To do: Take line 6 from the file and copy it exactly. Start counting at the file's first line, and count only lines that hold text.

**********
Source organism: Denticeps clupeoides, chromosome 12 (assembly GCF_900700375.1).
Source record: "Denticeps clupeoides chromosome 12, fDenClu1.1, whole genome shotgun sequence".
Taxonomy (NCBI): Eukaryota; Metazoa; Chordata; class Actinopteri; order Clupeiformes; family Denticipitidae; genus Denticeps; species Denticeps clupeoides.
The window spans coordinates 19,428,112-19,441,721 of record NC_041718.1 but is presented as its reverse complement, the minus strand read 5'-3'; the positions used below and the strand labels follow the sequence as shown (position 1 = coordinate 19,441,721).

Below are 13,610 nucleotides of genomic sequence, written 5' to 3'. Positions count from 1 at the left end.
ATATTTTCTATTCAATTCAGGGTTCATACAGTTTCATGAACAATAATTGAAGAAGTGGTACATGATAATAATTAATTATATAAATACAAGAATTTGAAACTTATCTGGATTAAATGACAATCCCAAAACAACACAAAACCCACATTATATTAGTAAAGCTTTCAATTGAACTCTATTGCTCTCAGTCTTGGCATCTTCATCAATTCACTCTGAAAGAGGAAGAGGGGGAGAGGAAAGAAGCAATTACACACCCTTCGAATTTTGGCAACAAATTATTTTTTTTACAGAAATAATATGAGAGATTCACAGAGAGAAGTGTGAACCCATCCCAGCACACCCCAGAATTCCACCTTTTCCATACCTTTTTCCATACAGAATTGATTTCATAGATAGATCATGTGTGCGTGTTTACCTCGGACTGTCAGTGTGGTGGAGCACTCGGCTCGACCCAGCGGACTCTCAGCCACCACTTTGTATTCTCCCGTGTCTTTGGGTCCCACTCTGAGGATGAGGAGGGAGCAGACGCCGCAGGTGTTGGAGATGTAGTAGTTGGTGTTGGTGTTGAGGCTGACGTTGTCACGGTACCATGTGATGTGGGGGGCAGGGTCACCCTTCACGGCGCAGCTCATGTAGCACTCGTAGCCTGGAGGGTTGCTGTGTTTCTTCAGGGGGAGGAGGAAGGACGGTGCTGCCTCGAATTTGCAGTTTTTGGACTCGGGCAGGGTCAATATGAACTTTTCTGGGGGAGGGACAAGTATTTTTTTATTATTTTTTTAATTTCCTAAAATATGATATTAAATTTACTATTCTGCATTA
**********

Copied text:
ATATTTTCTATTCAATTCAGGGTTCATACAGTTTCATGAACAATAATTGAAGAAGTGGTACATGATAATAATTAATTATATAAATACAAGAATTTGAAACTTATCTGGATTAAATGACAATCCCAAAACAACACAAAACCCACATTATATTAGTAAAGCTTTCAATTGAACTCTATTGCTCTCAGTCTTGGCATCTTCATCAATTCACTCTGAAAGAGGAAGAGGGGGAGAGGAAAGAAGCAATTACACACCCTTCGAATTTTGGCAACAAATTATTTTTTTTACAGAAATAATATGAGAGATTCACAGAGAGAAGTGTGAACCCATCCCAGCACACCCCAGAATTCCACCTTTTCCATACCTTTTTCCATACAGAATTGATTTCATAGATAGATCATGTGTGCGTGTTTACCTCGGACTGTCAGTGTGGTGGAGCACTCGGCTCGACCCAGCGGACTCTCAGCCACCACTTTGTATTCTCCCGTGTCTTTGGGTCCCACTCTGAGGATGAGGAGGGAGCAGACGCCGCAGGTGTTGGAGATGTAGTAGTTGGTGTTGGTGTTGAGGCTGACGTTGTCACGGTACCATGTGATGTGGGGGGCAGGGTCACCCTTCACGGCGCAGCTCATGTAGCACTCGTAGCCTGGAGGGTTGCTGTGTTTCTTCAGGGGGAGGAGGAAGGACGGTGCTGCCTCGAATTTGCAGTTTTTGGACTCGGGCAGGGTCAATATGAACTTTTCTGGGGGAGGGACAAGTATTTTTTTATTATTTTTTTAATTTCCTAAAATATGATATTAAATTTACTATTCTGCATTA